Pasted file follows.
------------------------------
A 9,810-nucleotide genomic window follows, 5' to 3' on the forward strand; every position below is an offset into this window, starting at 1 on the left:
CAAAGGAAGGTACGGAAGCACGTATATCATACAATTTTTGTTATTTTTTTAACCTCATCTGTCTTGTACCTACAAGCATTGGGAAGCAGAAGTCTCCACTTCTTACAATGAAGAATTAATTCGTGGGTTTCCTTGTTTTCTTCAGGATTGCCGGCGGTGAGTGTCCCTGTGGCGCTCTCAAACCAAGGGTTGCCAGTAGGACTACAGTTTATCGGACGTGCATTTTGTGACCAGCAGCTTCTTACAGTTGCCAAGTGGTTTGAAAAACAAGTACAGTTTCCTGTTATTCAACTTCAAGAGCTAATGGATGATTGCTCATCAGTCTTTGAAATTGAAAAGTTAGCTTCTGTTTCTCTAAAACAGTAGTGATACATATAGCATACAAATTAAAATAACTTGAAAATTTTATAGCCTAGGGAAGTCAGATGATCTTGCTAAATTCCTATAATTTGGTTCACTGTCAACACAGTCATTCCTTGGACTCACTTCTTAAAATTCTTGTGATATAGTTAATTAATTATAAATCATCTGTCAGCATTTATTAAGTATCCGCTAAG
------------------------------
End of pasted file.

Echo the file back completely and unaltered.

A 9,810-nucleotide genomic window follows, 5' to 3' on the forward strand; every position below is an offset into this window, starting at 1 on the left:
CAAAGGAAGGTACGGAAGCACGTATATCATACAATTTTTGTTATTTTTTTAACCTCATCTGTCTTGTACCTACAAGCATTGGGAAGCAGAAGTCTCCACTTCTTACAATGAAGAATTAATTCGTGGGTTTCCTTGTTTTCTTCAGGATTGCCGGCGGTGAGTGTCCCTGTGGCGCTCTCAAACCAAGGGTTGCCAGTAGGACTACAGTTTATCGGACGTGCATTTTGTGACCAGCAGCTTCTTACAGTTGCCAAGTGGTTTGAAAAACAAGTACAGTTTCCTGTTATTCAACTTCAAGAGCTAATGGATGATTGCTCATCAGTCTTTGAAATTGAAAAGTTAGCTTCTGTTTCTCTAAAACAGTAGTGATACATATAGCATACAAATTAAAATAACTTGAAAATTTTATAGCCTAGGGAAGTCAGATGATCTTGCTAAATTCCTATAATTTGGTTCACTGTCAACACAGTCATTCCTTGGACTCACTTCTTAAAATTCTTGTGATATAGTTAATTAATTATAAATCATCTGTCAGCATTTATTAAGTATCCGCTAAG